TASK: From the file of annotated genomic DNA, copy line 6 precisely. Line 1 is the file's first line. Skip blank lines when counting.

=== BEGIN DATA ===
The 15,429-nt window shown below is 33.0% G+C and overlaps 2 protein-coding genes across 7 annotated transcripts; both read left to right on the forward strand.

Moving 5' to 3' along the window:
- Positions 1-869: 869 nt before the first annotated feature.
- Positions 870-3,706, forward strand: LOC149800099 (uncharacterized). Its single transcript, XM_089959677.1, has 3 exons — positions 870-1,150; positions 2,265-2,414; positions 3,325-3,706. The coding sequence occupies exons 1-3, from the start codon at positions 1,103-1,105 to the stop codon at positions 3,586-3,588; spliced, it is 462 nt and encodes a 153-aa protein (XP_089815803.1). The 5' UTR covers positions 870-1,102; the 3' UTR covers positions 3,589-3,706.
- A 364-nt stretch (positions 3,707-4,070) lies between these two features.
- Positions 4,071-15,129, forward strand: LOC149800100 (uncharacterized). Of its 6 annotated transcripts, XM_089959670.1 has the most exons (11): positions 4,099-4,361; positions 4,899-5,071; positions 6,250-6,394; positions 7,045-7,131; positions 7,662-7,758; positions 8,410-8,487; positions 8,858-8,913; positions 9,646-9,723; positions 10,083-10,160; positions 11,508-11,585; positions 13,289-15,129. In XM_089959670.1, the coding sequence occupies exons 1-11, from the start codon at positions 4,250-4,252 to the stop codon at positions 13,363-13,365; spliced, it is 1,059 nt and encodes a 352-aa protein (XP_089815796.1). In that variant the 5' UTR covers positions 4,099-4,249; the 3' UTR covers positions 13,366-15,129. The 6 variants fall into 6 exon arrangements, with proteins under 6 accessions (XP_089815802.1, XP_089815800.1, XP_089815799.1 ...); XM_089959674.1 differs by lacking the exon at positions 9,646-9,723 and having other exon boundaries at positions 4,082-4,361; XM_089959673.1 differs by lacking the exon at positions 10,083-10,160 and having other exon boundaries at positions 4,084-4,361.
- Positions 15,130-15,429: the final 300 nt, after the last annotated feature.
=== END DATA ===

- Positions 4,071-15,129, forward strand: LOC149800100 (uncharacterized). Of its 6 annotated transcripts, XM_089959670.1 has the most exons (11): positions 4,099-4,361; positions 4,899-5,071; positions 6,250-6,394; positions 7,045-7,131; positions 7,662-7,758; positions 8,410-8,487; positions 8,858-8,913; positions 9,646-9,723; positions 10,083-10,160; positions 11,508-11,585; positions 13,289-15,129. In XM_089959670.1, the coding sequence occupies exons 1-11, from the start codon at positions 4,250-4,252 to the stop codon at positions 13,363-13,365; spliced, it is 1,059 nt and encodes a 352-aa protein (XP_089815796.1). In that variant the 5' UTR covers positions 4,099-4,249; the 3' UTR covers positions 13,366-15,129. The 6 variants fall into 6 exon arrangements, with proteins under 6 accessions (XP_089815802.1, XP_089815800.1, XP_089815799.1 ...); XM_089959674.1 differs by lacking the exon at positions 9,646-9,723 and having other exon boundaries at positions 4,082-4,361; XM_089959673.1 differs by lacking the exon at positions 10,083-10,160 and having other exon boundaries at positions 4,084-4,361.